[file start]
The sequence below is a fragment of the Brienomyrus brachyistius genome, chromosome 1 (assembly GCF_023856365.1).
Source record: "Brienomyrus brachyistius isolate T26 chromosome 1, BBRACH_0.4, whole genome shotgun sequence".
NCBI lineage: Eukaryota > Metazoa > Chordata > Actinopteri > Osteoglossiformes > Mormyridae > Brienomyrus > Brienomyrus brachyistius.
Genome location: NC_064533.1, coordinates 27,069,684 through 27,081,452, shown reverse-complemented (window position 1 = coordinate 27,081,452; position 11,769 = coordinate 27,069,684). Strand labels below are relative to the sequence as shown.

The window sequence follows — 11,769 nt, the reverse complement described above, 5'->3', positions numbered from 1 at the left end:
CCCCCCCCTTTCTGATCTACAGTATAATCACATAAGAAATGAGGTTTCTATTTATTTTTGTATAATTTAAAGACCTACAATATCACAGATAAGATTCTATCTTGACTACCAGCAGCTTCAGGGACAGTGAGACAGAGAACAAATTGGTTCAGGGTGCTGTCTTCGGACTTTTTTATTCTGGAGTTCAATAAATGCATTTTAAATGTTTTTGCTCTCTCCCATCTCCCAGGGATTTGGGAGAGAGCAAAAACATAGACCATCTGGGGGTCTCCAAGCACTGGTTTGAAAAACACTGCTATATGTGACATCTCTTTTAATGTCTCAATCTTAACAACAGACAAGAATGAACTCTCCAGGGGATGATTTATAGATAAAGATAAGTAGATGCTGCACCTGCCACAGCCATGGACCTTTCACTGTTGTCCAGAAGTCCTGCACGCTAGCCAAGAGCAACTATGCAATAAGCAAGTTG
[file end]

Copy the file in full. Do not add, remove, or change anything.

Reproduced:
The sequence below is a fragment of the Brienomyrus brachyistius genome, chromosome 1 (assembly GCF_023856365.1).
Source record: "Brienomyrus brachyistius isolate T26 chromosome 1, BBRACH_0.4, whole genome shotgun sequence".
NCBI lineage: Eukaryota > Metazoa > Chordata > Actinopteri > Osteoglossiformes > Mormyridae > Brienomyrus > Brienomyrus brachyistius.
Genome location: NC_064533.1, coordinates 27,069,684 through 27,081,452, shown reverse-complemented (window position 1 = coordinate 27,081,452; position 11,769 = coordinate 27,069,684). Strand labels below are relative to the sequence as shown.

The window sequence follows — 11,769 nt, the reverse complement described above, 5'->3', positions numbered from 1 at the left end:
CCCCCCCCTTTCTGATCTACAGTATAATCACATAAGAAATGAGGTTTCTATTTATTTTTGTATAATTTAAAGACCTACAATATCACAGATAAGATTCTATCTTGACTACCAGCAGCTTCAGGGACAGTGAGACAGAGAACAAATTGGTTCAGGGTGCTGTCTTCGGACTTTTTTATTCTGGAGTTCAATAAATGCATTTTAAATGTTTTTGCTCTCTCCCATCTCCCAGGGATTTGGGAGAGAGCAAAAACATAGACCATCTGGGGGTCTCCAAGCACTGGTTTGAAAAACACTGCTATATGTGACATCTCTTTTAATGTCTCAATCTTAACAACAGACAAGAATGAACTCTCCAGGGGATGATTTATAGATAAAGATAAGTAGATGCTGCACCTGCCACAGCCATGGACCTTTCACTGTTGTCCAGAAGTCCTGCACGCTAGCCAAGAGCAACTATGCAATAAGCAAGTTG